What is ricotta cheese? Unlike other cheeses, which consist primarily of the milk protein casein, ricotta is made from the albuminous protein in milk. Casein forms curds in the presence of rennet, whereas albuminous protein is not affected by rennet. Rather, it precipitates from the milk (or in this case whey) by heat. Hence the name from the Italian meaning to recook.
How to Make Ricotta
I think I've got it down to about as simple as it gets.
- Simply put the drained whey into a clean pot and heat to 200° F (94° C). As it approaches this temperature, the albumin will separate from the water in the whey. Don't let it boil.
|Ricotta curds forming|
- Allow the pot to cool to room temperature. The whey will be a clear greenish-yellow color (from riboflavin, according to Dr. Fankhauser) with a cloud of ricotta grains floating near the bottom.
- Scoop out as much of the whey as possible, then gently pour the rest through a butter or unbleached muslin lined colander sitting on a pot or bowl to catch the remaining whey. You can skip the whey scooping part, but the ricotta particulates are so fine that they take longer to drain if some of the whey isn't removed first.
- Allow to drain. The cloth can be hung to facilitate draining.
|I like my ricotta soft rather than dry.|
- Turn into a bowl or storage container. Salt if desired and keep in the fridge until ready to use. It's said to keep for about a week.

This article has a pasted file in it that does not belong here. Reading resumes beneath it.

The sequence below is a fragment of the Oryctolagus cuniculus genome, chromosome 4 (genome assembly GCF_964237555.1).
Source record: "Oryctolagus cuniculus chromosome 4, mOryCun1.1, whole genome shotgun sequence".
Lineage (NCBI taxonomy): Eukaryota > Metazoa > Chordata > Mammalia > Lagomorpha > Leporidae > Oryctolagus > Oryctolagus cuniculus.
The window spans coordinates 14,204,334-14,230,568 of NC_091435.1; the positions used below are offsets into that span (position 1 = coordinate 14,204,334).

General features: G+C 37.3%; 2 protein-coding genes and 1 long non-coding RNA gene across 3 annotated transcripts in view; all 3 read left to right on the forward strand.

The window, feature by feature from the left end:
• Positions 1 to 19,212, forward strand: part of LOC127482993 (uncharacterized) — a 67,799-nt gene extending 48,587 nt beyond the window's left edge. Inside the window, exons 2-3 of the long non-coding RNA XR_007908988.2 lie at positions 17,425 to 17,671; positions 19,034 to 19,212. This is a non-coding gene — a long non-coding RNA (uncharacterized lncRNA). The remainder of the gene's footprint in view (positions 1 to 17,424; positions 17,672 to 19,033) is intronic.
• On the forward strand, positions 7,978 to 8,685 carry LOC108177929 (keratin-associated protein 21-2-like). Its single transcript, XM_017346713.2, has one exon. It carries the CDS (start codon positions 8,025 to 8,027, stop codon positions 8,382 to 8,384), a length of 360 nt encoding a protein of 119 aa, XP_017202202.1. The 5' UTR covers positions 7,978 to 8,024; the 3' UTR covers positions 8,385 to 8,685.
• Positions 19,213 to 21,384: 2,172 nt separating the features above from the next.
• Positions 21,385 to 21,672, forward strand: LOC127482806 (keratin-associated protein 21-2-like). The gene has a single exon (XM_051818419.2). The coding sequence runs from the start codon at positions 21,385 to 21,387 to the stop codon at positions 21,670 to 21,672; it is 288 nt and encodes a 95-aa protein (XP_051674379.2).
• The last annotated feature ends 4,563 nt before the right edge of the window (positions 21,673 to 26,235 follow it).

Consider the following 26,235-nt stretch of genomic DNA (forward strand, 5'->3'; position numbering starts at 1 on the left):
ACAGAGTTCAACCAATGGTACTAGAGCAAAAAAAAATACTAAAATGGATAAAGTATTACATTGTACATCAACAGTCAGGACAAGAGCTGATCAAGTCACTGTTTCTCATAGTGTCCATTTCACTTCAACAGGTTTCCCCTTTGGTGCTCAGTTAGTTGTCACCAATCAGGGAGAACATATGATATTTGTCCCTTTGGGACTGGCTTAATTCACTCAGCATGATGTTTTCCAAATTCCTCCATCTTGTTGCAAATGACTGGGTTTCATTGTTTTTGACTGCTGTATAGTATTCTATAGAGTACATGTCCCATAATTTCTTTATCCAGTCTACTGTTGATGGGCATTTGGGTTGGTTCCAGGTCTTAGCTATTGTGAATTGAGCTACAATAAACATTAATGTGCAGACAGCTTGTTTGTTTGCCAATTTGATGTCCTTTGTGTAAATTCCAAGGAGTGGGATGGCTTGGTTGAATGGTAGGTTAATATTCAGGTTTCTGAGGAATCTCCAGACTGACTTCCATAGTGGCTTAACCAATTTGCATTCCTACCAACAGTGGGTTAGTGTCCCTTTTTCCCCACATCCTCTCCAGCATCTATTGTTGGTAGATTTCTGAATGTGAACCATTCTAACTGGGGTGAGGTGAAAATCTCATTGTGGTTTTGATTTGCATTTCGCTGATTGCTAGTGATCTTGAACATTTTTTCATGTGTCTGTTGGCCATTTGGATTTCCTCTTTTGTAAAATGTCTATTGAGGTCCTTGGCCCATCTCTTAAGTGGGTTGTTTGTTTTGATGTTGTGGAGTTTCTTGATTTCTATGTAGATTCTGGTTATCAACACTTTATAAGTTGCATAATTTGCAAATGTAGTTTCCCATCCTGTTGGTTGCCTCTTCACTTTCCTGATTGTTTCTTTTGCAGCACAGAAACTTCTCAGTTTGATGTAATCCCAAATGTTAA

- Yield: Starting with a gallon of skimmed goats milk for the mozzarella, I average about 5 ounces of ricotta from the whey. I'm guessing the yield from cows milk would be about the same.
That's it. No additional acid (vinegar or lemon juice) required. One of these is necessary for a fresh milk ricotta (or if additional milk has been added), but there is enough acidity in cheese whey to make ricotta without it. Dr. Fankhauser does recommend letting the whey sit overnight to increase it's acidity, but I've tried that and also tried making the ricotta immediately after I drain the whey from the cheese curds. I don't notice a significant difference in either taste or yield. It's easier for me to do it while I'm still in the kitchen messing with the mozzarella, so I do it then.Now what? Cheesecake and lasagna, of course, but I've been experimenting and here's one of the recipes that we think is a 5-star keeper.
|Greenish ricotta whey, so colored by riboflavin. There isn't much protein|
left, but I still feed it to the pigs and chickens or use it for cooking.
Gnocchi (Italian Dumplings)
- 1 cup ricotta
- 1 to 1.5 cup flour
- 1 egg
- pinch salt
Serve with your favorite sauce. They can also be made in soup broth as soup dumplings. My grandmother used to bake gnocchi in a cheese sauce like baked macaroni and cheese.